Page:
Block on Trump's Asylum Ban Upheld by Supreme Court
Can you feel it? Only 19 more days until the Court returns for its Big Fall Conference. The BFC will determine the fate of thousands of cert. petitions, including the growing pile of same-sex marriage appeals.
But the Obamacare cases may have to wait a bit. The D.C. Circuit, which ruled against federal Obamacare subsidies, granted en banc review, delaying that case's inevitable request for Supreme Court review. And the religious exemption cases are marching forward in the Tenth Circuit, with religious parties not satisfied with the latest revision to federal contraceptive coverage exemption paperwork.
Little Sisters Not Satisfied
The Little Sisters of the Poor were among the first to object to the Affordable Care Act's requirement of employer-provided coverage for contraception. The Court granted an injunction in that case, and after granting another injunction to Wheaton College, the feds responded by amending the exemption procedure.
Good enough? Not quite, says the Little Sisters. According to The Wall Street Journal, under the new procedures, objectors have to send a letter to the Department of Health and Human Services, which will contact the insurer and arrange contraceptive coverage on the feds' dime.
Counsel for the Little Sisters and other objectors stated that the new procedures "merely offer the Little Sisters another way to violate their religion and comply with the mandate."
This looks like it's going to wind its way through the Tenth Circuit, and inevitably, back to the cert. pool at some later date.
Subsidies Cert. Delayed?
With the D.C. Circuit granting en banc review in one of two parallel Obamacare subsidies cases, this shifts the timeline for SCOTUS review.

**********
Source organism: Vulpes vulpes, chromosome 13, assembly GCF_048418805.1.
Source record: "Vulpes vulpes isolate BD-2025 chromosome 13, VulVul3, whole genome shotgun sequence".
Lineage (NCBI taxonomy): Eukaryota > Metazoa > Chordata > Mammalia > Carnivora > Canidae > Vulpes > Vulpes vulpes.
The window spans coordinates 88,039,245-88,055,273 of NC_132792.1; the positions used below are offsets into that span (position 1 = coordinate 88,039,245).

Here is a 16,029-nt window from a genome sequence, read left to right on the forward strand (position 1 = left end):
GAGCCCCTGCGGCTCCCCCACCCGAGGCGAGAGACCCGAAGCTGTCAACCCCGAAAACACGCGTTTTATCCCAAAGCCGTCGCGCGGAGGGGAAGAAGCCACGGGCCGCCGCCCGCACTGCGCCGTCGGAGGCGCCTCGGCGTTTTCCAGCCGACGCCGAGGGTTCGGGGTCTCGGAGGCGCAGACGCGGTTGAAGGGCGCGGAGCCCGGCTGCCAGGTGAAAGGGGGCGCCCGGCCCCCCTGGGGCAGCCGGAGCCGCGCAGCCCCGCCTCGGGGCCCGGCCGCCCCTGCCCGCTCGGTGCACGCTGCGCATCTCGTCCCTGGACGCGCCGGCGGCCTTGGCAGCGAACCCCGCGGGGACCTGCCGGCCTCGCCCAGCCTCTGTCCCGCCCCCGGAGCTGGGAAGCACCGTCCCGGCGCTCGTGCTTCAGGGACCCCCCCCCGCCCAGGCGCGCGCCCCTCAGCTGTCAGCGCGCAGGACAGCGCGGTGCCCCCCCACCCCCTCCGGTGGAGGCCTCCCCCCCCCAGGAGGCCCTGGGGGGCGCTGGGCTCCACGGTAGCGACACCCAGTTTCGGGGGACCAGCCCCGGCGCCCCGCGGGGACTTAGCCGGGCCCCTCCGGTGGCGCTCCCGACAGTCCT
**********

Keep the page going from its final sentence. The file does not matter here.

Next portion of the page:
While the Fourth Circuit case could be appealed and granted cert. sooner, this seems unlikely, as the Court will likely want for the D.C. Circuit case to catch up, as it could provide a second perspective on the law (as the panel's opinion did).
However, odds are that the D.C. Circuit, sitting en banc, will rule as the Fourth Circuit did. Why? As we noted last week, Halbig v. Burwell got an unusually conservative panel out of an unusually liberal overall court (especially with Obama's recent appointments to the D.C. Circuit bench).
Two More States Seek Same-Sex Cert.
The states' lawyers moved even more quickly, requesting review in only five days, bringing the total number of SSM cert. petitions to seven -- Indiana, Wisconsin, Oklahoma, Utah, and three petitions from Virginia. The couples challenging Indiana and Wisconsin's laws immediately filed their responses as well. (SCOTUSblog has more coverage, as well as links to all of the filings.)
Add in the calls from 32 states for the Court to grant cert. and decide the issue of gay marriage once and for all, and the likelihood of a cert. grant has gone from 99 percent to 99.9 percent.
Out of these, expect same-sex marriage to make the docket this year.
Subsidies? It'll depend on how quickly the D.C. Circuit rules, but if it makes the docket, it'll be late term/next term. Ditto for the religious exemption cases -- with the new procedures the Tenth Circuit still has to give panel review, and possibly en banc, before the case goes to SCOTUS. ETA: 2015.